I work at Durham University and am interested in cultural theory, film and visual culture and cultural sociology. Increasingly, I’m fascinated by debates about energy – perhaps as a result of having spend fifteen years living and working in Europe’s Energy Capital.

This blog will chart the progress of my current research project on ‘cultural responses to the dilemmas of the hydrocarbon age’ (with thanks to Owen Logan for the working title), offering reading notes, teaching notes, reviews and reflections on cultural production and anything else that appears relevant.

My research, which sets out to understand the cultural landscape of societies dependent on hydrocarbons, aligns itself with the ambition of the energy humanities. The central claim shaping my work is that only when we fully understand how closely enmeshed many aspects of our culture are with fossil fuels will we be in a position to imagine persuasive narratives of possible energy futures that go beyond the discourses of catastrophe or technocratic optimism. Probing the nature of our relationship with oil, I have carried out a number of small-scale projects investigating aspects of ‘petroleum culture’, including a British Academy-funded project on the Nobel Prize-winning chemist, Wilhelm Ostwald, and his contribution to the cultural sociology of energy, and a project funded by the Carnegie Trust for the Universities of Scotland investigating the role of ‘Petroleum in the Austrian Cultural Imaginary’. Much of my work involves examining the ways in which artists and artworks construct and engage critically with ‘petroleum culture’. In 2012, I co-curated, with the London-based Azeri artist, Zeigam Azizov, an exhibition of contemporary art on the theme of ‘OilScapes’, which brought together a number of artworks that offer new perspectives on the connectedness of contemporary global culture as it relates to oil.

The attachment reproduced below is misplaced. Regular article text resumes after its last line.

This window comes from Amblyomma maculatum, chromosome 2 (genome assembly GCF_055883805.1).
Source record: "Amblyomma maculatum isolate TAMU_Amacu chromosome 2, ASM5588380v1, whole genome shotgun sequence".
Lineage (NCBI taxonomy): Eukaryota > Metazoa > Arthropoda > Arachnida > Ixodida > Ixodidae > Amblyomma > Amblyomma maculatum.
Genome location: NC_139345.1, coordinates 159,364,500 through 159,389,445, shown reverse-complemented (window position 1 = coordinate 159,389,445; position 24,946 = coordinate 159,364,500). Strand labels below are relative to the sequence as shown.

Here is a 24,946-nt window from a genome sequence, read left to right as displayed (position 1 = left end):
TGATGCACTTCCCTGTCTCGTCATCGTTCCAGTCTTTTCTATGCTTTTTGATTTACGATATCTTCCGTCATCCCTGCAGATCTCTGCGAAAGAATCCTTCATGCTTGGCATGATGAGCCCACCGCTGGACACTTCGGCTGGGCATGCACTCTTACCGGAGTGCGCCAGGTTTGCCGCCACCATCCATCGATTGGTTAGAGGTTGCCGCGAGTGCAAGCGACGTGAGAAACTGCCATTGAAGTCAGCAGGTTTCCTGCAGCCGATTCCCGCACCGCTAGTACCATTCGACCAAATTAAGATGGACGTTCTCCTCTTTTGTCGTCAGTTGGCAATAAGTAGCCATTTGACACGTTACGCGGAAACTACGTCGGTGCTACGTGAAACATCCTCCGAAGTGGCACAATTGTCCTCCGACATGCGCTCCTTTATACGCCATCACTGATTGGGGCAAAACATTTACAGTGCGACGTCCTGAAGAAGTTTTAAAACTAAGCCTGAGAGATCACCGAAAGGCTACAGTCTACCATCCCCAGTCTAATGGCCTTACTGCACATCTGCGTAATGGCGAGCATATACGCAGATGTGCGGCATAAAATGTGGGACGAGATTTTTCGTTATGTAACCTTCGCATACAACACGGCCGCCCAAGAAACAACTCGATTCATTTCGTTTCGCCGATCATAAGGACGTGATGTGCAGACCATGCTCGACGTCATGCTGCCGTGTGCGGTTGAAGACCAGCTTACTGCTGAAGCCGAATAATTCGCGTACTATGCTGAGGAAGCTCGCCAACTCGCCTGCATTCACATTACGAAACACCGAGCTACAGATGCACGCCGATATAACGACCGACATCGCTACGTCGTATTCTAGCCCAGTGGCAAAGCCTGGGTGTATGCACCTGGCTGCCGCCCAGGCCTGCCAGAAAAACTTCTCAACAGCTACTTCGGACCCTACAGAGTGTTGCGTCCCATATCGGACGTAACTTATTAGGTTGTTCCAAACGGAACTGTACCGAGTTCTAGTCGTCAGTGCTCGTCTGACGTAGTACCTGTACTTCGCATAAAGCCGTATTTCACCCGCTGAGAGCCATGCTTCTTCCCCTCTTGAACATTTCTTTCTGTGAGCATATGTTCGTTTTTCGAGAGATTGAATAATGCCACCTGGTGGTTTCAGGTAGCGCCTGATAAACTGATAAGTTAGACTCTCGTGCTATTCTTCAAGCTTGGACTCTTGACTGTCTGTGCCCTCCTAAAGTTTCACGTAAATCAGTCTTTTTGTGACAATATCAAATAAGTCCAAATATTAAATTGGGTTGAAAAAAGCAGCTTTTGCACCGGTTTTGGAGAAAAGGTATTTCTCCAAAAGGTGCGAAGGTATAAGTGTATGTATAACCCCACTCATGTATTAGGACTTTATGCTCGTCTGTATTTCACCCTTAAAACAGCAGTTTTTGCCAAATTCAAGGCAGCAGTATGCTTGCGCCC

At Durham University, I have found the ideal research environment in which to develop a larger research project related to these activities. Since its inception, the Durham Energy Institute has sought to emphasize the importance of social science perspectives on energy research and has attracted considerable critical mass in this area. The Centre for Visual Arts and Cultures, meanwhile, with its strategic focus on the ‘Construction of Knowledge’ and ‘Environments’ also offers important support, as does the Centre for Humanities Innovation. My project investigates cultural responses to the central dilemmas of the hydrocarbon age by focusing on the ways in which European petroleum culture has been – and is being – archived, collected and displayed. Examining key sites of memory – petroleum museums, technological museums, natural history museums, corporate archives, national archives, film, art projects, literary texts – in which the experience of ‘living with oil’ (here my project draws upon a formulation provided by Stephanie LeMenager in her wonderful book, Living Oil) is stored, categorized and controlled, the project explores the role that oil plays in twenty-first century cultural memory. In assessing this aspect of European cultural heritage, it also considers the ways in which our understanding of petroleum culture circumscribes the future possibilities of managing energy transition. Essentially, this project sets out to assess how the acts of cataloguing, controlling and challenging the experience of ‘living with oil’ in Europe might aid – or hinder – us in imagining new narratives of possible energy futures. This is not simply about removing non-technological barriers to energy transition, but about seeking to understand, at a deep level, why we make certain decisions, why particular courses of action are open to us, while others remain unthinkable, and why, ultimately, we are often unable to imagine change.



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